As for some language as requested by Baroness Rosalind: Never let it be said I do not heed my Baroness' wishes. Also if you could not mention to either Baroness Mary whom I lived under from May or the Baroness of the Far West that I still call Rosalind my Baroness, I'd appreciate it ;) Not that I'm worried about my mom telling Baroness Mary anything, although Mom is only two degrees seperated from her through mutual friends.

And obviously these are all my phonetical renderings as Thai does have its' own script.

Hello is sah-wat-dii-kop for a male and kaa for a female. More often rendered as sa-wat-dii. Thai ends differently depending on whether or not you are male or female (and are being polite). Kop (or kup, pronounced halfway between cop and cup most of the time, pick one and it'll be fine) is for males, and kha (pronounced like a bird's caw) for a female.

Thank you is kahp-koon (kup/kha).

Sabai means feeling good.

Sanuk is an interesting one (pronounced sah-nook). It means having fun but can also be used to indicate more of a mindset or general feeling than a specific instance. Something can be sanuk but a job should be sanuk, or at least have some, as well; so it can be specific or general.

Mak means extra, lots, more of or very. So sanuk mak means very fun; you can pile on maks, but it is generally only done in fun as it is not actually grammatically correct.

So there you have it. More info on the bugs of my life, and seriously Thailand must do a brisk business in nightmare fuel inducing insects, and some language things.




  1. hi Uji, the cockroach story reminds me of when Rowen and I used to live in Puerto Rico (decades ago). Just wait till one of them runs up your trousers-leg ;-)


  2. If one runs up his pant leg, we might hear his unmanly scream all the way back here in the U.S. You know, under their rigid carapace lies a soft squishy interior, all of which can destroyed by a shoe. Keep that in mind next time you see one, unless it's bigger than your foot, in which case you should charge it rent.

  3. The thing was bigger than my thumb, I didn't want to get all of that on my shoe. Or on a book! The only book I have big enough is my new copy of Lord of the Rings with a nice cover, and Carley looked juicy.

    Besides, if just opening the door works, why not.

  4. Dear Matthew,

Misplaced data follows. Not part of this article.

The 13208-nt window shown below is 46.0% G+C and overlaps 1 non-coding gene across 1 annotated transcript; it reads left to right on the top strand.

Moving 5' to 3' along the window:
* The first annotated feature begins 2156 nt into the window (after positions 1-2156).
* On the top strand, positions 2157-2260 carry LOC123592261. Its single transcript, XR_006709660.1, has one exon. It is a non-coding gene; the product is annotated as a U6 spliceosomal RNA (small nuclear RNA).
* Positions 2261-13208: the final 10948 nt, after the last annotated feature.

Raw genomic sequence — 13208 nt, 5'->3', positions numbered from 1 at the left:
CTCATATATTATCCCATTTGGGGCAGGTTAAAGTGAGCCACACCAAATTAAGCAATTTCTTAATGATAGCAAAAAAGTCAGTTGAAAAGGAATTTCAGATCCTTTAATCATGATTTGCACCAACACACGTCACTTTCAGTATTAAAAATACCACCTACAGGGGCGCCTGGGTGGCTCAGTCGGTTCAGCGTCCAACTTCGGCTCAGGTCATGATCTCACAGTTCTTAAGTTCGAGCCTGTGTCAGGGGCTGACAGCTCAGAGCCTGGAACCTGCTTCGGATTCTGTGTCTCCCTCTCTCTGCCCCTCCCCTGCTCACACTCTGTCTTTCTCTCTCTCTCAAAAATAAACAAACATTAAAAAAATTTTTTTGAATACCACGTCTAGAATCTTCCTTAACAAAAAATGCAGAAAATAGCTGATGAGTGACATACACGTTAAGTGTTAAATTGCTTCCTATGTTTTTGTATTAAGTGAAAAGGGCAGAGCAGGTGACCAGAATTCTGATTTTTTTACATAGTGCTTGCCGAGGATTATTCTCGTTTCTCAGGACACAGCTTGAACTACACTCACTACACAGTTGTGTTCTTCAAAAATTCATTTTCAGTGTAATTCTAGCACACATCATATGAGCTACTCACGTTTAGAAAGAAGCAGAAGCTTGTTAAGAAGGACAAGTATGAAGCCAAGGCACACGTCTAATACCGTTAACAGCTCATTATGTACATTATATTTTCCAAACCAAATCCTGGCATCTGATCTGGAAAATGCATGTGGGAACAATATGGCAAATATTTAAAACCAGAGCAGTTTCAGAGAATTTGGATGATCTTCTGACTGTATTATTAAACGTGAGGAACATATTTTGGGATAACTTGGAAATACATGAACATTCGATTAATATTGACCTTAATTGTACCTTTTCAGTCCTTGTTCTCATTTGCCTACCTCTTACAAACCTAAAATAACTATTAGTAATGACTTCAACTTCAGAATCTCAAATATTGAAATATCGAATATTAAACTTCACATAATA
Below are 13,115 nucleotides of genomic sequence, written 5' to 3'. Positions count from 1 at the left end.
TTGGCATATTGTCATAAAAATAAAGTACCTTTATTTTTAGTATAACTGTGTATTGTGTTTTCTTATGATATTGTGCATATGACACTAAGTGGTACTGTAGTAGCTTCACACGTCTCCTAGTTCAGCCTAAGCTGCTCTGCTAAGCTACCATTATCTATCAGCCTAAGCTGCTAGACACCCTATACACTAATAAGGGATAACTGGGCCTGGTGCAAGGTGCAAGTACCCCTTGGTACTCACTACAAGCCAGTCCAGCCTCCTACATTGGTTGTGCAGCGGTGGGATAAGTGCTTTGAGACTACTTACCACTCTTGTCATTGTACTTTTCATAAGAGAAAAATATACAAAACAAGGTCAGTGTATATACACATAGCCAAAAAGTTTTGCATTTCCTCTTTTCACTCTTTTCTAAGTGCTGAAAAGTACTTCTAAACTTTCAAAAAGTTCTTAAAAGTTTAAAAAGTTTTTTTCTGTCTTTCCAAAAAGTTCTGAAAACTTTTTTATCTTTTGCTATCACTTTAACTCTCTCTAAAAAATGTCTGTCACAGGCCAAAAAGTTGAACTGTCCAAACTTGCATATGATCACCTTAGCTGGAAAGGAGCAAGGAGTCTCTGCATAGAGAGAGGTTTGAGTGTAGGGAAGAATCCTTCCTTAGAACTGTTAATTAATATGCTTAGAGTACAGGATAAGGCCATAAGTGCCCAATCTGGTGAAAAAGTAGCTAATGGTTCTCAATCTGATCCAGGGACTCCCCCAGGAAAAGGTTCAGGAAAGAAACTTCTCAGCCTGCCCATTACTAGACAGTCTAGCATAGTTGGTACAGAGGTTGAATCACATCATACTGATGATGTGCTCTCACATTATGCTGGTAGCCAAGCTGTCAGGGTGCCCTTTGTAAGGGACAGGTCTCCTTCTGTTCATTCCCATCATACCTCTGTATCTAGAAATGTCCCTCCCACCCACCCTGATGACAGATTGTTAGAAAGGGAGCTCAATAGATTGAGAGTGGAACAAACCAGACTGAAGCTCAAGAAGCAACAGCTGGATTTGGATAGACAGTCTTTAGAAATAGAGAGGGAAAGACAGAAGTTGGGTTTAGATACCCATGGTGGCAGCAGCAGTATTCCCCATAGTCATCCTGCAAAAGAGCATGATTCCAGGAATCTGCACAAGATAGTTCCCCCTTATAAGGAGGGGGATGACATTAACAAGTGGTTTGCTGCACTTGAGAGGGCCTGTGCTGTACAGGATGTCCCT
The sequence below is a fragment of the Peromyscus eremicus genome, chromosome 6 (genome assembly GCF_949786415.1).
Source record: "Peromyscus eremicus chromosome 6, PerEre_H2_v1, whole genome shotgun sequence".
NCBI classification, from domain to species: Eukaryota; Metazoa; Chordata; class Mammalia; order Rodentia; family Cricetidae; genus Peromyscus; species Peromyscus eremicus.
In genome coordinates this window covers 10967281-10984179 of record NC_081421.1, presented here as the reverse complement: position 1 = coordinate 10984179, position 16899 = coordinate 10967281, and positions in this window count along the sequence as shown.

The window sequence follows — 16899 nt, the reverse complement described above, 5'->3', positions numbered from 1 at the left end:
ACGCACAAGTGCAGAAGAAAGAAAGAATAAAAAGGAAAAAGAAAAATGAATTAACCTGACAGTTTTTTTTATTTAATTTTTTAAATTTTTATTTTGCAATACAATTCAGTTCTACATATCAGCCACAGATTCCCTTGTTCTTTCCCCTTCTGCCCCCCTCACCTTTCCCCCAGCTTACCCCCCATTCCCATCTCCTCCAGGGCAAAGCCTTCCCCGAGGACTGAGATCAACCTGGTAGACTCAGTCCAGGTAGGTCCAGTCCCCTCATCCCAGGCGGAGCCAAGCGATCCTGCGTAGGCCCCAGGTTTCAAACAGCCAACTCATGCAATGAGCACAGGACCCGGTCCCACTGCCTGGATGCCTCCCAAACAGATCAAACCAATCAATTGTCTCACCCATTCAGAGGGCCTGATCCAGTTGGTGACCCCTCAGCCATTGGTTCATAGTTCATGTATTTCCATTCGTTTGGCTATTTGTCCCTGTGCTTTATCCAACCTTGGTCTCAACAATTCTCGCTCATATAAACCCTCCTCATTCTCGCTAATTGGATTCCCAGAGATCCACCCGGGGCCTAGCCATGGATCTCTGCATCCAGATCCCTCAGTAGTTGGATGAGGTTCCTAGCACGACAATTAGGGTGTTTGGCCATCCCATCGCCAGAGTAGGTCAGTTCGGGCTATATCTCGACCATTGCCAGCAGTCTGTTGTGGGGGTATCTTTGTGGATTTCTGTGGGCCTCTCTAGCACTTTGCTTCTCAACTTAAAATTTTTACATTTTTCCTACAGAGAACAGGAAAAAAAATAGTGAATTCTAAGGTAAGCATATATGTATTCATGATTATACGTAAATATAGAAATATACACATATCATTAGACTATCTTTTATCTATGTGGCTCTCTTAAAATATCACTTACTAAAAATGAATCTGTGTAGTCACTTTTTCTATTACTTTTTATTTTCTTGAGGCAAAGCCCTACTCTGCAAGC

I loved the post. Yes there is a children's book there somewhere - the adult version having been adequately covered by Kafka. Cockroach may be a rhyming challenge, but Carly should work. America loved Marley, can Carly be far behind.

    Or perhaps something non-fiction along the lines of the entmological challenges of a ferlang from a non-tropical clime learning to love Thailand's indigenous fauna?



  5. As adorable as Ferlang is its farang or falang ;)


  6. You could write a book about the impending cockroach revolution, how they plan it, their intel collection, amassing their troops, etc. You could call it "We fear not the shoe" or "it's my apartment now"

  7. Hi. Did you know the winner of the Super Bowl before we did? Ya know, that day forward stuff....


    Ann, Kyle and Parker

  8. Khan here.
    It's nice to see you are making friends, and finding someone to share the rent. I have a somewhat related tale. All last semester, I had an apple cider bug as my roommate. He was named Thumper. Sadly, he passed away because he left his things (namely his body) on the floor where I walk. Such is the fleeting beauty of friendship, I suppose.
    Say, if you want that door open at night, but an open invitation to the animal kingdom, could you insert a screen? Even a bug net might work. Just send me the measurements for the door frame and I'll have the engineers work up some specs. Or you could wing it.
    Anyway, hope you're having a sanuk mak time, and I'll catch you later.


  9. No, I'm pretty sure I knew the winner of the Super Bowl at the exact same time you did ;) I was even home sick watching the little ticker on, so yeah. Way to fumble Mr. Warner ;)